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House Shoots Down Increased Financial Disclosures

The Texas House on Monday night rejected a bill that would have increased the level of detail in personal financial statements filed by lawmakers and other state officials.

State Rep. Chris Turner, left, on the House floor during a budget debate on March 31, 2015.

In an 87-53 vote, the Texas House on Monday night rejected a bill that would have increased the level of detail in personal financial statements filed by lawmakers and other state officials.

House Bill 1059 by state Rep. Chris Turner, D-Grand Prairie, would require financial statements to be filed online to the Texas Ethics Commission and would change the way officeholders report investments, from the number of shares owned to the dollar value of the shares, among other changes. Turner said he worked with the Texas Ethics Commission to craft the bill, which he called an effort to increase transparency.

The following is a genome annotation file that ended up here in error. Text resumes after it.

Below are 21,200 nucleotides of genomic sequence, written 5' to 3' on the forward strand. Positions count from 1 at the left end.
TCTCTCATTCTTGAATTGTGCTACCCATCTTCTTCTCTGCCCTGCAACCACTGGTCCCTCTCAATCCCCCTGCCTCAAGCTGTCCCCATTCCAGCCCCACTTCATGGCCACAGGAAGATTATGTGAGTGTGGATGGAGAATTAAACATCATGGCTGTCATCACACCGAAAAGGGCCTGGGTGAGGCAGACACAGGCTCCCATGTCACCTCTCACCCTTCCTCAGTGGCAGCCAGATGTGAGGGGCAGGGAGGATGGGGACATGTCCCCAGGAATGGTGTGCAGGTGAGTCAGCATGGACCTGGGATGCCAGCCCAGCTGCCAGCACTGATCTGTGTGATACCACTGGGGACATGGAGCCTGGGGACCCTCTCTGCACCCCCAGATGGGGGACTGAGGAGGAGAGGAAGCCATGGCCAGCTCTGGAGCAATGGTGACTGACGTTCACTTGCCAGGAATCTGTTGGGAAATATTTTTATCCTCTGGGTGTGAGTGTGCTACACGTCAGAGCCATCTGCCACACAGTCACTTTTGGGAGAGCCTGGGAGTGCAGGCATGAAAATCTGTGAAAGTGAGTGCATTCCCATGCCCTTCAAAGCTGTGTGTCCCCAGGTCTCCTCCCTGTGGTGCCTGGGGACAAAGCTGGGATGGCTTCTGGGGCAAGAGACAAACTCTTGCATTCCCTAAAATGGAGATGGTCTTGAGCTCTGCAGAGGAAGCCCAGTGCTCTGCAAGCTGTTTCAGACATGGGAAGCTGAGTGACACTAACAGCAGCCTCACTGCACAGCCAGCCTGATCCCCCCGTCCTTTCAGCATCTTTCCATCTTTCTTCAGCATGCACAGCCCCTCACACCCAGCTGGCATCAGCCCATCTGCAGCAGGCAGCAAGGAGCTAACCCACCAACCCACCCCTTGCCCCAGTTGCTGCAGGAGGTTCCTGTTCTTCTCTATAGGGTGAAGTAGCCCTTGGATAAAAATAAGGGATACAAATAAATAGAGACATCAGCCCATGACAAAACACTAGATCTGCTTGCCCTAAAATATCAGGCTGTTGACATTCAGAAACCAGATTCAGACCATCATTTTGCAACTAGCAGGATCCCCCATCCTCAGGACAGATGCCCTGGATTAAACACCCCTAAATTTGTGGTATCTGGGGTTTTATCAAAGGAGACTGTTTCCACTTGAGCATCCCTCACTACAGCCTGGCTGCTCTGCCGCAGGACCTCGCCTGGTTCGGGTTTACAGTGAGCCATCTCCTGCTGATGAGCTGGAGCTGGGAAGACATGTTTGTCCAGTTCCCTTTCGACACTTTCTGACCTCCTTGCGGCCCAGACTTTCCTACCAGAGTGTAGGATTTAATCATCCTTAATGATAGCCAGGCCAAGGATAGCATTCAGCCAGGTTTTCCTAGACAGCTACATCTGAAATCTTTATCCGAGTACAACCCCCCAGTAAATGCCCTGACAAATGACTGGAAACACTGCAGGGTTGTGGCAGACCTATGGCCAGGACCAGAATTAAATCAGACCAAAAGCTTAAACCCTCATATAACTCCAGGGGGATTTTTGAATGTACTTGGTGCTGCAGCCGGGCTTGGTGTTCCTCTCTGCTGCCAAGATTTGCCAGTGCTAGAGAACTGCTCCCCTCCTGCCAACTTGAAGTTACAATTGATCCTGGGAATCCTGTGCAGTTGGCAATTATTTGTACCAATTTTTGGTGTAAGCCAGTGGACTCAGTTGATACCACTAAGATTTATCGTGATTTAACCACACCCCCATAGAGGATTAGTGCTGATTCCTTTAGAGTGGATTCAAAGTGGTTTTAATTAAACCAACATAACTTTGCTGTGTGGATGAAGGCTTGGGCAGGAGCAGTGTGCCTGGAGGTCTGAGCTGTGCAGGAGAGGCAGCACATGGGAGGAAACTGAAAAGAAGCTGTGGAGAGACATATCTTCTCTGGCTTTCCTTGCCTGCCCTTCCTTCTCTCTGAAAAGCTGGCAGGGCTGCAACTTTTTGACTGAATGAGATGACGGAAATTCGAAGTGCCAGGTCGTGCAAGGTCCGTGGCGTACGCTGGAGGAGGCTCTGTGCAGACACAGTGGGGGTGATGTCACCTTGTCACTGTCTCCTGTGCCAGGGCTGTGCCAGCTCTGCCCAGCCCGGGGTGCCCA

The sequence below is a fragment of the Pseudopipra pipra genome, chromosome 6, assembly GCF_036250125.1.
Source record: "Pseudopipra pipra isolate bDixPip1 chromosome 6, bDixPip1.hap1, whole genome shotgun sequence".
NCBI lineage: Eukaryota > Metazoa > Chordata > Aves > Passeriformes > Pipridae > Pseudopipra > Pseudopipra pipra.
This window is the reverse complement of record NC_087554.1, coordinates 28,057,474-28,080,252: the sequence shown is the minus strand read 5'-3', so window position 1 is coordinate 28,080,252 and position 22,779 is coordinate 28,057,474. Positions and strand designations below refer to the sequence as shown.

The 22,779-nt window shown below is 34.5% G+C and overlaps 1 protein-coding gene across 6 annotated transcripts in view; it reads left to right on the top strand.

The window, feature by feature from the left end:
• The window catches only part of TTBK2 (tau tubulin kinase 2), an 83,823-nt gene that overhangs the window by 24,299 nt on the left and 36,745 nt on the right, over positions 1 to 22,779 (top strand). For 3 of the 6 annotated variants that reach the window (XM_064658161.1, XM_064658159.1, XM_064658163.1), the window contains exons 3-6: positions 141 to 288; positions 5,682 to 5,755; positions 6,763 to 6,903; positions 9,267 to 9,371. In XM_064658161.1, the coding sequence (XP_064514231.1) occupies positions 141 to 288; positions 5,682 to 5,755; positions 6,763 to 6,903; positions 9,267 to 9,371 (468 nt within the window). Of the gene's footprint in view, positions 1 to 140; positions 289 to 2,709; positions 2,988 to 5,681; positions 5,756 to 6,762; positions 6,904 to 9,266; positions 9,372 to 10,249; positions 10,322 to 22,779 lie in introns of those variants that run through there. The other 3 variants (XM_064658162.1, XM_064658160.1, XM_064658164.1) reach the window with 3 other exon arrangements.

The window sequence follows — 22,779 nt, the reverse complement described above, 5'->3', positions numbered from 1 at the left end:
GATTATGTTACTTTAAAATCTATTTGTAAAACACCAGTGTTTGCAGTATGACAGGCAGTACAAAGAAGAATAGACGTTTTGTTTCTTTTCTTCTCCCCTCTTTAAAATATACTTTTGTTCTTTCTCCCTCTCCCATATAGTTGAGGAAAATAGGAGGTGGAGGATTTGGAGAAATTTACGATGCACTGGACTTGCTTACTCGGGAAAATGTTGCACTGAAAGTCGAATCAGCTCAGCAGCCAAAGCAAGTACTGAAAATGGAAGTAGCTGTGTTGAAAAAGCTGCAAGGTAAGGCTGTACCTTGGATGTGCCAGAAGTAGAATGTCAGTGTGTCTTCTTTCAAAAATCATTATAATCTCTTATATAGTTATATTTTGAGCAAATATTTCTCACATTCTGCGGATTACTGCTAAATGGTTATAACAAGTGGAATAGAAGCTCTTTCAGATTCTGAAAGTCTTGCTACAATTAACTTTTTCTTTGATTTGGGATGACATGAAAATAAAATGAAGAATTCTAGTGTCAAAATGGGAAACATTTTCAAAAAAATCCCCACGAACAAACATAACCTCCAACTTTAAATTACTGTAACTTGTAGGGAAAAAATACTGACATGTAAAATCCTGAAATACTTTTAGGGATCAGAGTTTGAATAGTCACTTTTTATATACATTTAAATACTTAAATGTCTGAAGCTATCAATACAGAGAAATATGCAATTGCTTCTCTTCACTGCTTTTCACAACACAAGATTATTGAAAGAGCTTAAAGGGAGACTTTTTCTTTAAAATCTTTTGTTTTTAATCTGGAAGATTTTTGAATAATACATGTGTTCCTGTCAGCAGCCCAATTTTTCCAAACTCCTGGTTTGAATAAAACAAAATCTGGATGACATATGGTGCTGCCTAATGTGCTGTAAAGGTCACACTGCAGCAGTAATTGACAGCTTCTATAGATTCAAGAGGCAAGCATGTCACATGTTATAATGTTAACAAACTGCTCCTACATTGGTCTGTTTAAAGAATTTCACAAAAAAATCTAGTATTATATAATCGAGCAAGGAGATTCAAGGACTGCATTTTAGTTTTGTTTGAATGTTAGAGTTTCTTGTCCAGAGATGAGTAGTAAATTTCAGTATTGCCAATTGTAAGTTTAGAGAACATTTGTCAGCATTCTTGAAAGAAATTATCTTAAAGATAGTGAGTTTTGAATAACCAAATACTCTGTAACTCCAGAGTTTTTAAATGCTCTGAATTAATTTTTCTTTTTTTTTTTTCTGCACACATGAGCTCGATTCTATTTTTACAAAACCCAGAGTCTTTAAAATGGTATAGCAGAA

But House Republicans jumped on the measure, blasting it for being overly complicated and burdensome.

“I disagree completely with ‘We’re not transparent.’ I think we’re wasting a whole lot of time and we’re going to waste a whole lot of money,” state Rep. Phil Stephenson, R-Wharton, said during the debate, referring to the cost of appraising the dollar value of stocks in privately held companies. “It’s going to cost a bunch of money for nothing.”

State Rep. Wayne Faircloth, R-Dickinson, called the bill “incredibly complex.”

The proposal would have also required disclosure of additional types of income that aren’t currently listed, including public benefits, pensions and retirement plans.

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